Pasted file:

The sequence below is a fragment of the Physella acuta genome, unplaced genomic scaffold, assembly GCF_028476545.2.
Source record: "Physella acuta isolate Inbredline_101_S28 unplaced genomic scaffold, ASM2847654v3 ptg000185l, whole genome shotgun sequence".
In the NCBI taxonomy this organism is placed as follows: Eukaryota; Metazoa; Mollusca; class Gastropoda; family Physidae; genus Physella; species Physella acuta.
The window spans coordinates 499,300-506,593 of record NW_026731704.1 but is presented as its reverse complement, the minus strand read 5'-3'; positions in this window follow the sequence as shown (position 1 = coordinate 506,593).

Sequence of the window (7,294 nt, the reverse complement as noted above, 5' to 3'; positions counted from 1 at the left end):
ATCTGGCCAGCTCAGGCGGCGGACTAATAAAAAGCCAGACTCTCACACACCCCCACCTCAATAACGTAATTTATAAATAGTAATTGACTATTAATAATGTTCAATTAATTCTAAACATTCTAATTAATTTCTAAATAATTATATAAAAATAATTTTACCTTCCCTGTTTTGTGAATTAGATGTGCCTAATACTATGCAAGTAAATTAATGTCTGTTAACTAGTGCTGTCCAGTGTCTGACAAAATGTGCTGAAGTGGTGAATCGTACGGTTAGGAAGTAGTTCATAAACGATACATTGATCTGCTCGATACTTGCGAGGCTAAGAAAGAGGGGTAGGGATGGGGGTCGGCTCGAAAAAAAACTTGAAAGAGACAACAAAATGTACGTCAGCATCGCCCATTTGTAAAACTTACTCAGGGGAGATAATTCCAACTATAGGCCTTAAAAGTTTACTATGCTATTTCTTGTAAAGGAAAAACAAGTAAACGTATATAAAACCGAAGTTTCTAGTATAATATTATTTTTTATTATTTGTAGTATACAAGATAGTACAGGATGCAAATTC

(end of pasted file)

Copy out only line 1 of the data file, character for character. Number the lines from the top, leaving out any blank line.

The sequence below is a fragment of the Physella acuta genome, unplaced genomic scaffold, assembly GCF_028476545.2.